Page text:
Ogol stood and closed his eyes for a moment. And then he recalled the day when he had found the castle. One morning, he had found a path, untread and covered with weeds. Ogol had sensed in his heart that he was close to his goal. He had followed the path until its end. He had stopped and looked out and, although he saw nothing, Ogol had known that the castle was near. Ogol had stood motionless the whole night and had focused on his goal. Strange noises and shadows had tried to disturb him. But Ogol had only smiled inwardly at those, in his eyes, simple attempts to make him turn and run from the castle. At daybreak, the weather had changed. Heavy clouds had covered the sky and a cold wind had gotten up. Lightning had flashed and thunder had rolled and heavy rain had fallen down on him. Ogol had stood motionless and had waited for what was to come.

The sky had finally cleared up. Ogol had watched the area. Silence had fallen. No noise was to be heard. He had curiously waited for what was coming next. But nothing had happened for many hours. For the first time, Ogol had felt insecure. Just when this feeling arose, a man stepped out from the shadows. He was dressed in a black robe, his face covered by a hood. Ogol had not seen him coming. He had felt nervous and even frightened a bit. The man had approached him and without a greeting or introduction had asked Ogol questions as to who he was and where he had come from and why he was there. Ogol answered the questions in all honesty and the best he could. And then the man had disappeared from his sight from one second to the other. For the first time, Ogol had felt disillusioned and sad. He had doubted his goal.

The day had passed and also another night. This time, Ogol had sat down on the ground. He had listened into the night and had gazed into the darkness. This time, the nightly noises had frightened him. Ogol had thought of his mentor and his motives. ‘Where there’s a will, there’s a way. Faith can move mountains,’ the man had said before he had parted. Ogol had pondered on these words for the whole night. He grew exhausted. He was hungry and he was dehydrated. And as the hours passed on, his thoughts had become incoherent and his mind had become more and more dominated by his conflicting feelings. At daybreak, Ogol had felt like in a trance, yet not a trance that helped him focus. He rather felt as if he was wrapped in cotton wool. He felt like in a cocoon that was made of only feelings and emotions.

Ogol had risen to his feet. His legs had trembled from exhaustion. He felt small against the high mountains. He felt alone and left alone. His high ambitions had left him. Ogol felt like a child that had trusted some incalculable and wayward adult. He had entirely lost faith in his mentor’s words. He felt fooled and deceived. He was disillusioned and sad. And then Ogol had turned angry. He had scolded himself a fool and a simpleton. For an hour or two, he grimly spoke magical spells and applied some magical tools. The castle, however, remained out of a sight. Ogol then ranted against the mountains until he felt entirely ashamed of himself. That was when Ogol gave up and planned to travel east to a seaport and hire up on a vessel. Ogol stood for another half an hour and gazed at the cold and menacing mountains. A bird in the sky finally distracted him. A white dove crossed the sky. Ogol watched the bird and admired its ability to fly. He watched the bird against the blue sky. The sun warmed his skin and he smelled the scent of flowers. A smile spread on his lips and he felt joy in his heart. When he had lowered his eyes, the Castle of Saelethiel had materialized in front of him.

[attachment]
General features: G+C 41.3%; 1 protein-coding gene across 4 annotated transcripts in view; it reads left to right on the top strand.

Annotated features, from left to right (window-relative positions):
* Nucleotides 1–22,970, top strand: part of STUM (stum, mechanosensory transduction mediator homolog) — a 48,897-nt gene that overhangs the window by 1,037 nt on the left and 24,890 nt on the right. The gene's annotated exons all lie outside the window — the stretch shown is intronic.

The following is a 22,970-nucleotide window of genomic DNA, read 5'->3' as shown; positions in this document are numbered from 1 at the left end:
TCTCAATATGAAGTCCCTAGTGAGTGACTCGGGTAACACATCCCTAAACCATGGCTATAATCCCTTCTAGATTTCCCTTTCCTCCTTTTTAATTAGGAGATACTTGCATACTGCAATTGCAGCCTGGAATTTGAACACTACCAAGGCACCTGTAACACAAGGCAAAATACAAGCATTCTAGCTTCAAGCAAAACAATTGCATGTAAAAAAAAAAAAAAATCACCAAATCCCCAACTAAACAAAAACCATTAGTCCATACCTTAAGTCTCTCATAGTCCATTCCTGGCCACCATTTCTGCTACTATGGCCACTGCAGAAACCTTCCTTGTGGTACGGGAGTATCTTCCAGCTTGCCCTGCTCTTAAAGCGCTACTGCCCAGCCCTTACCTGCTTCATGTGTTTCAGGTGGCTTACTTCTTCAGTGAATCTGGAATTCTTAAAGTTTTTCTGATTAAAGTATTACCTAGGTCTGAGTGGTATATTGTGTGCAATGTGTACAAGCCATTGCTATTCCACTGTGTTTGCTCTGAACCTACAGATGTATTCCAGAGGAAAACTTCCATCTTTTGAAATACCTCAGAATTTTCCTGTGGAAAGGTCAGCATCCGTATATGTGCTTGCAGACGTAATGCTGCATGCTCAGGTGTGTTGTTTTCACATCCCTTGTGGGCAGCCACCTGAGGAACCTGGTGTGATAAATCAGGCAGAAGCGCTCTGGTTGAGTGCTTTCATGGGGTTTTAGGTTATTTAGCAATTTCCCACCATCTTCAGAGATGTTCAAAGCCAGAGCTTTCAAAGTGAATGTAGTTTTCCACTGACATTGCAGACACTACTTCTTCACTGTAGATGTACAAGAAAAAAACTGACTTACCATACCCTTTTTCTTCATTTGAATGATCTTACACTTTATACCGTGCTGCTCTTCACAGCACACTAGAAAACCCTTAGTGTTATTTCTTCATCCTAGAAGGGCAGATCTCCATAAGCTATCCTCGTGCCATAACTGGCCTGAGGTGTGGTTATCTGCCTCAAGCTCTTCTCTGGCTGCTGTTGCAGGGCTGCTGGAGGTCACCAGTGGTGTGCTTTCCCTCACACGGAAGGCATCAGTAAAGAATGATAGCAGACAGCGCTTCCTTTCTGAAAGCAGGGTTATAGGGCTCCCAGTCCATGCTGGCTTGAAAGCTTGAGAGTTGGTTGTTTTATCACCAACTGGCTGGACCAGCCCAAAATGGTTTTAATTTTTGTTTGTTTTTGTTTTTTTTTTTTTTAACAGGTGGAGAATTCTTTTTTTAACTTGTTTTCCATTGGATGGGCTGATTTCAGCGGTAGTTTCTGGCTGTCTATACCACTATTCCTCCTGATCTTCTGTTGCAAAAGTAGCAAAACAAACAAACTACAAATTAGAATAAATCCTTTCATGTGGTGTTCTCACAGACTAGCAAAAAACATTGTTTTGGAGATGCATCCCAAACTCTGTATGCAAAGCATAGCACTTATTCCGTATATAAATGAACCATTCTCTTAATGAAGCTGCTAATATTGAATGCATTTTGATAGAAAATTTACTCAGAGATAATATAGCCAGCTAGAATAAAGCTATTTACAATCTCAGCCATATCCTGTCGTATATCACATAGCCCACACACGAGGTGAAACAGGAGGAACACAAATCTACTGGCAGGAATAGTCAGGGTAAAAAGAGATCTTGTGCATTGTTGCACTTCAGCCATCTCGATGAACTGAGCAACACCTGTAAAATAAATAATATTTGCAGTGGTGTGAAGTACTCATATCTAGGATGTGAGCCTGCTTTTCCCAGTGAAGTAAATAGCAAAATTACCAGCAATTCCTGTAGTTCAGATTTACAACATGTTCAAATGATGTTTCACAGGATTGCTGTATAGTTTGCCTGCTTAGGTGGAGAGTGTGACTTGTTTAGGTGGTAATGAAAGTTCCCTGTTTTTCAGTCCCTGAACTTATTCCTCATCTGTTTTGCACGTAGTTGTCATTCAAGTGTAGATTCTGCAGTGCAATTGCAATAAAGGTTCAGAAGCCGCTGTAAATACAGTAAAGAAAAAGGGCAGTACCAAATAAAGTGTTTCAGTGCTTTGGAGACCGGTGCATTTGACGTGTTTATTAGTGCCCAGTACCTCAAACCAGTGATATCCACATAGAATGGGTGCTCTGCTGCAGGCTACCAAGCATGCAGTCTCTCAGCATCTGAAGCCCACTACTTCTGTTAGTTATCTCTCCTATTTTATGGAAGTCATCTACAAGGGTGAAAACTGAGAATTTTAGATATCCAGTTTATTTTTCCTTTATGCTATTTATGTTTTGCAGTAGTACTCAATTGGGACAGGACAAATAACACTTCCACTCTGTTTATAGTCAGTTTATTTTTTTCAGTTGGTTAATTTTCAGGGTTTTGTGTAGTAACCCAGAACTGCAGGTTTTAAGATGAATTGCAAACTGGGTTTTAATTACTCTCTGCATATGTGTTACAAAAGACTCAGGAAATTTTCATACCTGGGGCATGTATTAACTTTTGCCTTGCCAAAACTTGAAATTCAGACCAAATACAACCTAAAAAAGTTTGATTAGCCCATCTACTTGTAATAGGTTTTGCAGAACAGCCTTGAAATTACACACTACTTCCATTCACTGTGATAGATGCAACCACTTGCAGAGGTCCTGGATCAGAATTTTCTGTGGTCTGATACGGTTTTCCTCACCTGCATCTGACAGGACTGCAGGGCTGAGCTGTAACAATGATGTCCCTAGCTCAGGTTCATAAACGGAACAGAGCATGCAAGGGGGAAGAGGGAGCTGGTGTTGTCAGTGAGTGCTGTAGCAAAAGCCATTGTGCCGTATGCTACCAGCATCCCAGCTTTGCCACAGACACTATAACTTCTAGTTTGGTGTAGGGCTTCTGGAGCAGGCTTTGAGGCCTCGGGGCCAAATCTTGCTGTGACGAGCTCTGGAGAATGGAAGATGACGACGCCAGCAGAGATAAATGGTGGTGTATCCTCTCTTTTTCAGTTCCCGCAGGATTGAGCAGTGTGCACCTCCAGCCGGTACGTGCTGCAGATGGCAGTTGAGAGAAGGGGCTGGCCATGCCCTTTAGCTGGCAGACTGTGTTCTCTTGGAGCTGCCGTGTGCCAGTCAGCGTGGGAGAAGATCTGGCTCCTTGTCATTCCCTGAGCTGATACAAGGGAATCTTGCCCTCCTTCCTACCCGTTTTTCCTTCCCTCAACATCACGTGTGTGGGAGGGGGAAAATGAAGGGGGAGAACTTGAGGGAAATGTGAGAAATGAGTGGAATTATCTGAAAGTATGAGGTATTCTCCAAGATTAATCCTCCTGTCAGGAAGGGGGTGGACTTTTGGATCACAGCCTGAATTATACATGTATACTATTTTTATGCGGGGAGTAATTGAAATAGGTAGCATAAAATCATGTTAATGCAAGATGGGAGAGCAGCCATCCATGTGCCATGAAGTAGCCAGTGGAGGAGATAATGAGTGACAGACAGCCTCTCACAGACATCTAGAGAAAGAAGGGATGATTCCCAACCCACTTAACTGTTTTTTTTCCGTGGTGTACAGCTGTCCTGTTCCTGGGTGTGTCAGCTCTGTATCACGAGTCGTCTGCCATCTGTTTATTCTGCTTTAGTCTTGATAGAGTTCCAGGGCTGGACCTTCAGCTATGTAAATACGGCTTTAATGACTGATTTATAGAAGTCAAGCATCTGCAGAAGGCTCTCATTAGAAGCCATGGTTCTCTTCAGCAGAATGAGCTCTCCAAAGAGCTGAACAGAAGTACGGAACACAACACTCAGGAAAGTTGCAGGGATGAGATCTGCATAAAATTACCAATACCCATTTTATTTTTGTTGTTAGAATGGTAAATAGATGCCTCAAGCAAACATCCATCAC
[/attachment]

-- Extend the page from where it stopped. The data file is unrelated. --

Ogol stood and looked out on the Western Mountains. He recalled the day when the castle had opened its door to him. Ogol felt wistfulness in his heart as he sensed a long gone joy. The magician suddenly felt insecure. Was it right to invade the castle and look for information on the ancient palace? Was it right to disturb the peace of the brethren who had nothing evil in mind?

Ogol thought of the day when his fellow Aglanthol student had said to him that, no matter how talented he was, Ogol as a Khalindash man would never make a career. Ogol had turned to their teacher, hoping the man would scold his fellow-student. But the man had smiled mildly at Ogol and had said that a career perhaps was only something for a haughty man. His eyes had rested warmly on Ogol and then the man had said that a simple shaman could do so much good to the people. From that day on, Ogol had hated the man. He hated the castle, the brethren and all Aglanthol men. Ogol’s heart was broken and he turned bitter. However, he finished his studies. He was dedicated and committed. He absorbed the castle’s knowledge with new motivation. As a highly skilled and trained magician and as man with a new and high set goal, Ogol had returned to his clan. From that day on, Ogol had worked on his rise and on the rise of his clan. And now, twenty years after he had left the Castle of Saelethiel, Ogol finally felt on the brink of success and close to his ultimate goal.

Ogol looked at the Western Mountains, his arms crossed in front of his chest, his teeth gnashed and his eyes narrowed. A crow cried and Ogol shot it a dark look. The bird flew up and Ogol’s eyes followed it. Ogol smiled.